Ready St…Eddy… Reef!

24th January 2017

British Science Week March 10th – 17th

The theme of British Science Week 2017 is ‘Ready St…Eddy… Reef’! It’s all about the potential placement of a new ship wreck habitat, or artificial reef, in the waters around Eddystone Lighthouse. When deciding whether or not to place a new ship wreck habitat, we have to plan and undertake some underwater exploration in order to survey the seabed site. This kind of underwater exploration comes with its fair share of challenges and problems to overcome. It’s these challenges that form the basis of our special Science Week activities.

In 2004 The National Marine Aquarium purposefully sank the HMS Scylla to make an artificial wreck habitat off the coast of Plymouth, with great success. This wreck is now home to an enormous variety of marine life and is a fascinating place to explore. Using this experience, we have come up with three brand new and inspiring workshops that hit not only key curriculum topics, but also allow the students to practice real life applications of STEM subjects.


Building on the success of previous Schools Programme events, Science Week 2017 aims to be fully immersive (without actually getting too wet!) and will allow students to play out a real life, ocean science scenario. While they won’t actually go out and dive the Eddystone Reef, they will get to experience many of the challenges that go along with this type of exploration and can increase their interest and enthusiasm for this exciting area of science. All students will  take part in all three workshops in a fully structured and timetabled day. They will focus on a handful of issues faced when we venture under the waves including, what happens to light when it passes through the sea, navigating underwater and making seabed maps, the mechanical solutions for surveys under the sea and most importantly, floating and sinking in the watery depths!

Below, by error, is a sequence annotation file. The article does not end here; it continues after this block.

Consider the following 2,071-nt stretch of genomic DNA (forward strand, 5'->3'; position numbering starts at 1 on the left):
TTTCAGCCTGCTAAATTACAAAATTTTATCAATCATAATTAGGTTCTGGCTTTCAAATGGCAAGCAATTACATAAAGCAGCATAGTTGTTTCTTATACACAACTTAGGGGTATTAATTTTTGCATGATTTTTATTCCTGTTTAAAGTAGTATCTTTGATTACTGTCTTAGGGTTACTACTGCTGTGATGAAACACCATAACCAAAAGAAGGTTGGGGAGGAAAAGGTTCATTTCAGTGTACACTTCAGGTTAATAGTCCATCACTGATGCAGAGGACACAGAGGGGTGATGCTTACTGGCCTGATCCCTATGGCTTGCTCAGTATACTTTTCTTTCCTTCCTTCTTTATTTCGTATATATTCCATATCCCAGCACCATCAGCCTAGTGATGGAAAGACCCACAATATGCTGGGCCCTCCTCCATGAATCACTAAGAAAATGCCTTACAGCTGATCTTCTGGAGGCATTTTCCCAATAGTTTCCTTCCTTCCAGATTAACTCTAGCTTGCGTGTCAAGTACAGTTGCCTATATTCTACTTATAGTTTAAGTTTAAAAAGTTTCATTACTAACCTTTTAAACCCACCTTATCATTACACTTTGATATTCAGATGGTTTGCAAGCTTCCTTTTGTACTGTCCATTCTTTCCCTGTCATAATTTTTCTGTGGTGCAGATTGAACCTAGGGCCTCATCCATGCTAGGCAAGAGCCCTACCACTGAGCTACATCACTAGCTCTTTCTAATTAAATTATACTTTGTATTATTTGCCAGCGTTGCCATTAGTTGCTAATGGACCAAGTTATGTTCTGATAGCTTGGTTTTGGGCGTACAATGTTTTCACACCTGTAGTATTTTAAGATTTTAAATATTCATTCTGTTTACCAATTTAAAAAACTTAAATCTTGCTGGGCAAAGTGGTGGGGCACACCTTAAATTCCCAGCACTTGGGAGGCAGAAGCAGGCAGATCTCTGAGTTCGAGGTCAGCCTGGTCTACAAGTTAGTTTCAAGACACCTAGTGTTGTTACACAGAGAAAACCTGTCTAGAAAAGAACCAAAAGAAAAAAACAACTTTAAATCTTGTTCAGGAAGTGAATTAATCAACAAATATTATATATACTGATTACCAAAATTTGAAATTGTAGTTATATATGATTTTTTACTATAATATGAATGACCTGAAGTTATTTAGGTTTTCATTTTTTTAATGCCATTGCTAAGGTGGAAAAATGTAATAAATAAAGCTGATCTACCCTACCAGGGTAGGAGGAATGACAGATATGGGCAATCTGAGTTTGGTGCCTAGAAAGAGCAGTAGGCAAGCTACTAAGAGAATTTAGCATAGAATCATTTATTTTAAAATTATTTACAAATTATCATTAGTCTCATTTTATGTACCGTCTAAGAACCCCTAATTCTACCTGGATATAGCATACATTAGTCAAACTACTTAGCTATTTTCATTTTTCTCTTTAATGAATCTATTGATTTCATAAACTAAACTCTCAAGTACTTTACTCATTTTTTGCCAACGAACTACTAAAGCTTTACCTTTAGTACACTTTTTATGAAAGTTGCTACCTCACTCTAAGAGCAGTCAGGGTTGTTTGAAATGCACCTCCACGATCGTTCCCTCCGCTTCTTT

Groups of keys stage 2 and key stage 3 students will have the chance to explore all these topics under the guidance of our Discovery and Learning team, culminating in a grand finale Science Week show which will involve fun, excitement and science in equal measure…


The Workshops

1. To see or not to see …?

Can we see in the deep sea? The light we need to see can only travel so far through water… In this session, we will explore what happens to light in the deep sea! Using the National Marine Aquariums ‘Deep Sea Goggles’, we can discover how different colours of light disappear with depth.

2. Robot Arm Wars!

Remotely Operated Vehicles (ROV’s) are mini, unmanned submarines which conduct scientific surveys. They have to be able to manipulate, sample and interact with the seabed and its life. Skilled pilots negotiate the underwater world and interact with it via a robotic, manoeuvrable arm. It is important however, that the ROV and its arm don’t disturb the surrounding habitat and don’t damage the delicate ecosystem they are there to survey.

3. Seabed Survey Struggles (including Mapping Matters and Buoyancy Bothers)

Underwater surveys can provide challenges for people trying to carry them out. It’s an alien environment that we have to have specialised equipment to visit. In this session we will look at two of the problems facing underwater surveyors; buoyancy and mapping.

3.b.  Buoyancy Bothers

When we go underwater we need to be able to sink… but, more importantly, we need to float again! Ideally, we don’t want to plummet to the very bottom of the ocean in a matter of seconds, not only is that very dangerous, it also means we wouldn’t see all the wonderful animals on the journey down!In this session, we will look at making an underwater craft that is not only watertight but neutrally buoyant. This means neither floating nor sinking but hanging somewhere nicely in the middle.

3.a.  Mapping Matters

This session will look at techniques for mapping the seabed. We will cover why we map the seabed and how it has been done in the past, with a chance to try out some past mapping technology. We will also look at how mapping in the sea is carried out today with modern GIS systems.

To book your school or class onto our Science week call our team on 01752 275233 or email them on 


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